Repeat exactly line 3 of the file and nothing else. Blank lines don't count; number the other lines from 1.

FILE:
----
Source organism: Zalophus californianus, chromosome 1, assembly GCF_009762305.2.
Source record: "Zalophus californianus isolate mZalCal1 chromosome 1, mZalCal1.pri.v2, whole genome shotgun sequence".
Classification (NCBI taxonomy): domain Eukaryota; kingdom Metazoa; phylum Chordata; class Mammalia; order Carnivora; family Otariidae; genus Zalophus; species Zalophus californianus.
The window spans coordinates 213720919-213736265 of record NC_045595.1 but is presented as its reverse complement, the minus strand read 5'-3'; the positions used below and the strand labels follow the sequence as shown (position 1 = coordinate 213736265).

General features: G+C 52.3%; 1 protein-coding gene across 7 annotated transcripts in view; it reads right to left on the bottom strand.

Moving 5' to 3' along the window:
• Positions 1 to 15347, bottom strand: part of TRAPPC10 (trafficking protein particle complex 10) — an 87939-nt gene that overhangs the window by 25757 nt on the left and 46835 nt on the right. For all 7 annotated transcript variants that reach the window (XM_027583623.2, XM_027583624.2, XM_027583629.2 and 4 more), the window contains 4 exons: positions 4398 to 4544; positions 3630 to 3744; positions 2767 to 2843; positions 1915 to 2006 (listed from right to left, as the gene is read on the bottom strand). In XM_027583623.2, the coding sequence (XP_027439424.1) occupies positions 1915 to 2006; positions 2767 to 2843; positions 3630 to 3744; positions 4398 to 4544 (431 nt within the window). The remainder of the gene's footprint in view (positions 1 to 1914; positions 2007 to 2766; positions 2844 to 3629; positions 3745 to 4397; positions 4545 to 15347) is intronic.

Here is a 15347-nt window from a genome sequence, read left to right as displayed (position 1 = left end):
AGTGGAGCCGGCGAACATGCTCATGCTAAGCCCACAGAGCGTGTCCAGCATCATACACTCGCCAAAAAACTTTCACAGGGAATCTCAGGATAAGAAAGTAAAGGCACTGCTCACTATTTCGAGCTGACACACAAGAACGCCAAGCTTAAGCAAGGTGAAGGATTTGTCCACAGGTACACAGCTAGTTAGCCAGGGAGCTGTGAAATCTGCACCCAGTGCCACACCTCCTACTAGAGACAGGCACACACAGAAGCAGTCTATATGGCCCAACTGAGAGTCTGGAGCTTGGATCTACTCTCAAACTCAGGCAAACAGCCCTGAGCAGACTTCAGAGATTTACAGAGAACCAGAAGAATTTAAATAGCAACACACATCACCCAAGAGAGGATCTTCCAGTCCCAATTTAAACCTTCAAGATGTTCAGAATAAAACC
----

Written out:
Classification (NCBI taxonomy): domain Eukaryota; kingdom Metazoa; phylum Chordata; class Mammalia; order Carnivora; family Otariidae; genus Zalophus; species Zalophus californianus.